it never seizes to amaze me that only a few years ago there were OFFICERS AND CAPTAINS, that had to learn so much that really only those with excellent math skills could understand navigation
When people talk of celestial nav, they generally mean, to find a position from the sun, once or twice a day with the aid of the sextant and the almanac
I have a book called Munros Navigation, it is a thick tomb, full of diagrams
It has test papers and you know I can anwer 1% I feel completely humbled and thick as two short planks
It is nothing to take a slow yacht on a long passage, but to take a warship or freighter across the world and into coastal waters, these men had to know all this they had to know all the time exactly where they were, and in days of NO SIGHT, sun obscured they still had to know where they were
it is a very complex science
My lack of math, shuts me out, it is not from lack of trying, I have a deep interest, but you are either a mathmeticien or not
it is the same with navel arch. I can only get so far
many of these gurus have said to me "I wish I had your skills" but I wish I had their skills
May suprise you to know that for the British merchant navy, they also require these things even today
if you pass through their maritime schools you are one lucky guy, or gal.
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Old 26-03-2009, 15:38   #9
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https://www.alibris.com/search/books...l%20Navigation
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Old 26-03-2009, 16:07   #10
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Why go at all?? The boat will go without you-just fine.

What is the point of all of this?? I must agree with those are talking about challenge, experience, etc. People ask why I work on my own boat?? I see them in the window at the "Gym" in their tights and thongs - sniffing each others sweat as they work out, watching TV on their tread mill or wall. No thanks, rather work MY ass off on my classic Sparkman Stephenes sloop. On-board electronics??? Sure - I have em' BUT I sail conventionally, paper charts, dividers, parallel rules, sextant, etc. Yeah, I have the electronics too - I use them for fun and play. I want a sailboat with full capabilty with ALL systems down INCUDING the watermaker and still make safe passage. My Dad, now 94 years old said of his Grand Banks Classic 36' (his 3rd) that he's "got so many gizmos on the boat, he doesn't even have to go at all. The boat will go do a trip and come back on it's own" He said this laughing of course. He is one only two men in their (the cups) 130 year history to win the ALASKA LOG 1000 and PRINCE RUPERT CUP - predicted log races, back-to-back, together in the same season/year. I always thought I was a good navigator - but I do not hold a candle to my Dad (who taught me) I would be lucky to get "one leg right" as opposed several hundred. The Seattle Times interviewed him and asked how he did it?? He replied; "I guessed" (but we all know differently) The fact of the matter is, navigation by hand is an endless journey unto itself and FUN, and ENJOYABLE and most off all REWARDING - to say the least. Now, who can say that about NAV software. maybe these guys that are such big proponents of NAV electronics have never learned the "old way" and just don't know what they are missing?? Me? I'll take the sextant and charts with reference books any day (or night) Safe Sail all JANDY clear _/)_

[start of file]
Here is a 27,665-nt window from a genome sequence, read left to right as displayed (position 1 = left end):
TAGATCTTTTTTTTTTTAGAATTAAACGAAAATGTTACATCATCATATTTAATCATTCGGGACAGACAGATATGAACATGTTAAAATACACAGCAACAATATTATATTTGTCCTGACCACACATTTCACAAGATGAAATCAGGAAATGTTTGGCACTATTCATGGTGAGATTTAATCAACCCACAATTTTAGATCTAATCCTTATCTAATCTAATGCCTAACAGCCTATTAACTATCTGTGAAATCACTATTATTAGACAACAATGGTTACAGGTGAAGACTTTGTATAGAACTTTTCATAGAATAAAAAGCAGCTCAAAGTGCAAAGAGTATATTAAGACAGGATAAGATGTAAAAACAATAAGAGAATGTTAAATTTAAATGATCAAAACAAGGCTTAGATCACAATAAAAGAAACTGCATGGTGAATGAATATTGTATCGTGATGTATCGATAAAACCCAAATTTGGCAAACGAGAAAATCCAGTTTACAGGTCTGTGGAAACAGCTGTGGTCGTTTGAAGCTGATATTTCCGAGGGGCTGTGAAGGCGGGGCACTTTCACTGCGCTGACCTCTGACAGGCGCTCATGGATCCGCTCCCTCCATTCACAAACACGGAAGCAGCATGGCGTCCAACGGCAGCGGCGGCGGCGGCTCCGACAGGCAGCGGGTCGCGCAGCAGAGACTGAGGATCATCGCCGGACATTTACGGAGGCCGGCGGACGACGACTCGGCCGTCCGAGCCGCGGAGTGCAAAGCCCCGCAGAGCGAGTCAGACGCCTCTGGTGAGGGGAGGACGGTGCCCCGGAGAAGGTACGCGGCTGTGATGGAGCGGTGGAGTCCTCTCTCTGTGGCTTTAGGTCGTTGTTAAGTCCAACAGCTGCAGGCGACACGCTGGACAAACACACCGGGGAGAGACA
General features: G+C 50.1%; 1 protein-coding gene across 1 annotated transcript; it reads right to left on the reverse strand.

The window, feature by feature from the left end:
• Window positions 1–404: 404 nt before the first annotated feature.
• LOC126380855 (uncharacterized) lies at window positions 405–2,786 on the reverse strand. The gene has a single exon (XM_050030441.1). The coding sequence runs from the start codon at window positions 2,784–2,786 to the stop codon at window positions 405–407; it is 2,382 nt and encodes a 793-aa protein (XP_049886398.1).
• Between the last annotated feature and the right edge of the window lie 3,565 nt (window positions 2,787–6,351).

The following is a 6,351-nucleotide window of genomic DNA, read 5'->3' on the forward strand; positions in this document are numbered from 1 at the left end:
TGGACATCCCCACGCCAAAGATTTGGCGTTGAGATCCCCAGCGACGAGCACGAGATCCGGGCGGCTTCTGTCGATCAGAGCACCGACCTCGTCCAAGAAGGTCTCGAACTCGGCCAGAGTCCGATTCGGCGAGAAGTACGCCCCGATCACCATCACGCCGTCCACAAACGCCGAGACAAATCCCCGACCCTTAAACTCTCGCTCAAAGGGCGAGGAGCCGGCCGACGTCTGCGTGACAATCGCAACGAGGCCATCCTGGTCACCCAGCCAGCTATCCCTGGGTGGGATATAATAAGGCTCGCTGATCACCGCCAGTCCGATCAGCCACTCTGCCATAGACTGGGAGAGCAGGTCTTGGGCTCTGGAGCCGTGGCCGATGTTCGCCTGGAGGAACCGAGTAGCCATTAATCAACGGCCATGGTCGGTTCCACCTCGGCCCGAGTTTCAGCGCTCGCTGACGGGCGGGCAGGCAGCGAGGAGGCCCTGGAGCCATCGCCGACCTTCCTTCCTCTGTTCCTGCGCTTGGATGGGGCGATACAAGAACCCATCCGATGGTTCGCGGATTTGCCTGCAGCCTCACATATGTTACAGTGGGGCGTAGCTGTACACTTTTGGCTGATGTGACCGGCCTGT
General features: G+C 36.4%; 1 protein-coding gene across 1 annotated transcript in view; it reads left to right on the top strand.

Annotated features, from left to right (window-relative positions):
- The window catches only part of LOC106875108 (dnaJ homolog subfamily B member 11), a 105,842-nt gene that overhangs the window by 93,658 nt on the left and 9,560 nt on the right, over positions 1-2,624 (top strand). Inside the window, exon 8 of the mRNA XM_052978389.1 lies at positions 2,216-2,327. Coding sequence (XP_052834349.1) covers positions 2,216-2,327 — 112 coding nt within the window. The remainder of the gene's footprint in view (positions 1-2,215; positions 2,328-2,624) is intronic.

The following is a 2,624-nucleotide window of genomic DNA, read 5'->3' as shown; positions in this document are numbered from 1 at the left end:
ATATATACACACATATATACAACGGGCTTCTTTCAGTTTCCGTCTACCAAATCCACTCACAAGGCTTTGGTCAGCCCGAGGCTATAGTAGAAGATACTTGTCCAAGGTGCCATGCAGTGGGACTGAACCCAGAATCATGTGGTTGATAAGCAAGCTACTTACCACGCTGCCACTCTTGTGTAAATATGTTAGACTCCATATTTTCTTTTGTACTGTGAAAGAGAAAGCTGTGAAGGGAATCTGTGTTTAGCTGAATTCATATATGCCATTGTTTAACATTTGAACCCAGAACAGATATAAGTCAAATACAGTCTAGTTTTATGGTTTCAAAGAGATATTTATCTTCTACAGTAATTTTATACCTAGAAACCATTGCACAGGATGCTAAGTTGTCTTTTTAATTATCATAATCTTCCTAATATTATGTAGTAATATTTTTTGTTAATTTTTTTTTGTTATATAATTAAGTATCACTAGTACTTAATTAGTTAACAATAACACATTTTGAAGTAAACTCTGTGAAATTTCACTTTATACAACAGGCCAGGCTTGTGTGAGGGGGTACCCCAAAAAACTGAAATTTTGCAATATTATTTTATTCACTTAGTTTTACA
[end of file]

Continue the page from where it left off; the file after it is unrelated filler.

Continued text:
PS: The babes love the sextant and WANT TO LEARN - ever see that with a GPS Screen??
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Old 26-03-2009, 16:10   #11
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how do I give pts for that last excellent post, say hello to your dad for me
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Old 26-03-2009, 16:21   #12
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Thanks for points - I need all I can get

. . . . . and on another note - In the yard (hauled-out) I always say to people/neighbors working on their boat, when they are at wits end - I say; "Oh well, just think, we all asked for this". . . . . . JANDY clear
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Old 26-03-2009, 16:25   #13
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I did a lot of sextant and dead rekoning sailing through the Bahamas in the 70's an enjoyed it. RDF was our backup then. I was most impressed at the time by a news report of a group that left Seattle for Hawaii on a sailboat. They had pleanty of wine and cheese, but no navigation experience. They made their landfall without any problems. When asked for an explanation of their success without any skills. They said," We just followed the con trails of the jets". 'take care and joy, Aythya crew
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Old 26-03-2009, 19:00   #14
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Up until a couple of years ago I always sailed with a compass and by dead reckoning.
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Old 26-03-2009, 20:21   #15
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GPS vs Sextant = Rifle vs Bow. Yes, I hunt deer with a bow.

No, I'm just not that inclined to use a sextant. But, I have one. Don't know how to use it, but I have one...